Vox has always stood out ever since it was developed as Vox 1.0, but now it comes revamped and better than the last version with heaps of new things to talk about in Vox 2.0.

I can still remember the day my friend showed me his first iPhone. I was fashionably late to the scene, and it took me a while before I had anything, even thought I’m the guy that now blogs on them full-time. Because the music plays such a strong part in our lives among my circle of friends, it’s hardly surprising that one of the first things I had shown to me was the music capabilities. The way we could now just connect it via Bluetooth, or plug it into a specially made speaker and shuffle the songs direct from the phone, gave us an extra reason to be happy. After taking the iPhone off the docking station, he then showed me album art and the way the developers now incorporated this into the iTunes library, where us users could flick through each album with a simple swipe gesture.

That kind of album art is something I’ve always enjoyed looking at as it takes me right back to where things began, and now Vox 2.0 has made it even cooler where the picture will lightly fade into the background after the song has started playing with it. That is also accompanied by the buttons for you to change things like volume and skipping, which is then displayed more clear in the foreground until they are standing out like normal buttons. The pictures never fully disappear though, and they stay there to be seen. That alone has me thinking about making this my default music player. Everything I just mentioned was for an iPhone though, and this player is available for the Mac only. It changes things slightly for me because part of the imagery experience was always that I could view it from outdoors and not inside behind a desk where most Macs sit. For others, though, the Mac may be positioned in a convenient place, or they might not every move from behind it, so for them it can still be just as good.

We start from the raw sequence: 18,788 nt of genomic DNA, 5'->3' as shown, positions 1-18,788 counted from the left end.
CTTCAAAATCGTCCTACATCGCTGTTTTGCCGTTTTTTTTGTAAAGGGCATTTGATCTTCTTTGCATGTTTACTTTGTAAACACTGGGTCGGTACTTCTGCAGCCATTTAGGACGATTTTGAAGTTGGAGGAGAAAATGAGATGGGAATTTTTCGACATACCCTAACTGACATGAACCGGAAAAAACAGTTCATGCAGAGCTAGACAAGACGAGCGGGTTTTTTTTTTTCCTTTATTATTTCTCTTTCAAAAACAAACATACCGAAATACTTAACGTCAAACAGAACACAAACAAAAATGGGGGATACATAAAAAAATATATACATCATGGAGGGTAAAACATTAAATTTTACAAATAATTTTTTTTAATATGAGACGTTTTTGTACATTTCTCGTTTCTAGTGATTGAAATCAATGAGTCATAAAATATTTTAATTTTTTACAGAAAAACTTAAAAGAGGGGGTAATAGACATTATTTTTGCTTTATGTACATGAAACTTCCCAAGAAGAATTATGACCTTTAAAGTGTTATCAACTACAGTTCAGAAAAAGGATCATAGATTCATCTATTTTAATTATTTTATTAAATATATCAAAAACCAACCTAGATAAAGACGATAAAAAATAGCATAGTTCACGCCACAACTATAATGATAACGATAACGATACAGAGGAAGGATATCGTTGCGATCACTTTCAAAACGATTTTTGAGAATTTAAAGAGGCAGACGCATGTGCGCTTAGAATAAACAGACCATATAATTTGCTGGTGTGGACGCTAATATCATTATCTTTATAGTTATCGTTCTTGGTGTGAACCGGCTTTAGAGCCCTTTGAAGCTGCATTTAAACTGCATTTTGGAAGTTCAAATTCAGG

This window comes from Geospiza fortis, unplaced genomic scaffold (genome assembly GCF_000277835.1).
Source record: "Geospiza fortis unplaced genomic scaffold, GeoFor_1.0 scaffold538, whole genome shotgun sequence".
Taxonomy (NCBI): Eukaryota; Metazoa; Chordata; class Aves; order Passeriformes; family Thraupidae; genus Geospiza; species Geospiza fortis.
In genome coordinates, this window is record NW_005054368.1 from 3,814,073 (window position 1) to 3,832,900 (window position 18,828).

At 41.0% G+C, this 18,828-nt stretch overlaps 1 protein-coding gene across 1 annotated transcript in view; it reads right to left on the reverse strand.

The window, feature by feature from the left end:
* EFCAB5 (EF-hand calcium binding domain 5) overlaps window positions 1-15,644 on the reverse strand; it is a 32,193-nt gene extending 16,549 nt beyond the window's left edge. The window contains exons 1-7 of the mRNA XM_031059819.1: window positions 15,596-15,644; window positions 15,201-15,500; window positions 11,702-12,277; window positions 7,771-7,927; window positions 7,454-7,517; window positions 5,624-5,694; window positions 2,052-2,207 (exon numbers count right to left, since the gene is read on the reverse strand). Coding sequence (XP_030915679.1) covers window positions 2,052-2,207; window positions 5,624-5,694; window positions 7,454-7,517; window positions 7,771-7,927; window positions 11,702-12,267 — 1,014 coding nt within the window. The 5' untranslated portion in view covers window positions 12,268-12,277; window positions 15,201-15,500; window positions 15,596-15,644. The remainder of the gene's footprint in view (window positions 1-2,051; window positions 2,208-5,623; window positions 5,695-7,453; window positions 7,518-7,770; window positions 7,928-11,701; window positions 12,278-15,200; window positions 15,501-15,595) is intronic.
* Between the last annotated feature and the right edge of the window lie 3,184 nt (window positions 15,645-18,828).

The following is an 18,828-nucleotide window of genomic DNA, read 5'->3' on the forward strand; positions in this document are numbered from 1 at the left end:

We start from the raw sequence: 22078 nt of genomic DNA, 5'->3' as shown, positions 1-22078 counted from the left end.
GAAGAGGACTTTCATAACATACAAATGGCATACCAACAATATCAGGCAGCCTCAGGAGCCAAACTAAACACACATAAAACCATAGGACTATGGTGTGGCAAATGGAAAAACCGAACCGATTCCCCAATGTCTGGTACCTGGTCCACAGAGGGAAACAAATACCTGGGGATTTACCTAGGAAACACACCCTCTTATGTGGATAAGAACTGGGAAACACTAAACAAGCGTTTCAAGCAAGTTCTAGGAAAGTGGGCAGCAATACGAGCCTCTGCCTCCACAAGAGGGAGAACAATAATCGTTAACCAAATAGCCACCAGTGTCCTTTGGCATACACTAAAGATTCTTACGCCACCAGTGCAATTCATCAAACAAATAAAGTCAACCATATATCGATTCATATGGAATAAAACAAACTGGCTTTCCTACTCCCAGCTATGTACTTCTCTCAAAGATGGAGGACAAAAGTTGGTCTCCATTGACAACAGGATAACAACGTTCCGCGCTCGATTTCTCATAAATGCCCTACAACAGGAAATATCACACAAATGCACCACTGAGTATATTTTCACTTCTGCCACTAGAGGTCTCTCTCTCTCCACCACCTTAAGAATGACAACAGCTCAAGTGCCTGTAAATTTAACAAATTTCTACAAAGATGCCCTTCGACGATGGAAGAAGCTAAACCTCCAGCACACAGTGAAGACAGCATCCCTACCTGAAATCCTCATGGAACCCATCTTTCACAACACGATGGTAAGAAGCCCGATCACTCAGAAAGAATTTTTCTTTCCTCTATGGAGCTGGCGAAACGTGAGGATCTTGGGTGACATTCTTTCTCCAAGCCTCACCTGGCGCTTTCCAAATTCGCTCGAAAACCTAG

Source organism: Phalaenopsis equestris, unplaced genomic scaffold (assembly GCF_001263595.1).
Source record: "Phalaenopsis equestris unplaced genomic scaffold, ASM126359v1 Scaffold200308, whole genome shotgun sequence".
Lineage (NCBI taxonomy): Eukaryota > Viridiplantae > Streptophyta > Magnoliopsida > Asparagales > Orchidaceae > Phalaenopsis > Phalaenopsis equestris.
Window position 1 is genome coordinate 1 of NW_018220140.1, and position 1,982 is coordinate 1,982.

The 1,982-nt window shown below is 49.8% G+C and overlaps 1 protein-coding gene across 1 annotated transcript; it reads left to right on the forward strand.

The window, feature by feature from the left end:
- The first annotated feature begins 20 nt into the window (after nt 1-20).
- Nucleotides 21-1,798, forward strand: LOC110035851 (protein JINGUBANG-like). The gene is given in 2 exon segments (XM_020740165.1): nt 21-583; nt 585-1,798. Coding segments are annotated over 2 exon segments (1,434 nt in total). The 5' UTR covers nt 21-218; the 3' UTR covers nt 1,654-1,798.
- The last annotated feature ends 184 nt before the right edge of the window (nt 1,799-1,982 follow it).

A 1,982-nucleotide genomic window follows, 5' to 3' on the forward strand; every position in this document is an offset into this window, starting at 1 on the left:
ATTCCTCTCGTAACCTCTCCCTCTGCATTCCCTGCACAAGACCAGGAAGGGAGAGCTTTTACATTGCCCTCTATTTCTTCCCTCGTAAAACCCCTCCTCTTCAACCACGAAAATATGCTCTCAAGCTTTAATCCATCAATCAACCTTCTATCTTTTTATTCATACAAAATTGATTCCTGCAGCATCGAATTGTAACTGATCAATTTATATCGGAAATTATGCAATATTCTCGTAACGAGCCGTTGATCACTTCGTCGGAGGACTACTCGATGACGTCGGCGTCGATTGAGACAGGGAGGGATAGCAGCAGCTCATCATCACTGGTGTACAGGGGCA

When you begin using it, you will soon find out how smart it is in the way it works. It’s so small and tightly made that it doesn’t start being intrusive or leaving you feeling claustrophobic because it’s doing too much. Part of that can be attributed to its simple drag and drop dynamics that work so well and that I love so much. It makes it easy to move songs, and it makes it even easier to not get in trouble with performing an operation that you can’t figure out how to get done.

One of the main problems that tends to arise when dealing with a music player that hasn’t had as much money pumped into and doesn’t carry the same name as the big brands do, is what is it capable of playing? Sometimes they can fall short of supporting enough file types to be satisfying, especially if you happen to be one of the people who have one that it doesn’t support, and you can’t hear the music. I’m pleased to say that you shouldn’t have any of those problems with Vox 2.0 because it supports WAV, AAC and a lot more.

A few people have fallen into thinking that once it is downloaded to the Mac that all of their existing music will automatically shift across with it. Unfortunately, that is not the case, and you will have to transfer everything yourself. The developers do listen to people’s complaints and suggestions though, so hopefully one of the future updates brings in support for this. The developers already added exporting in multiple different formats, and that wasn’t an option up until now.

Visit the App store from here to download the application.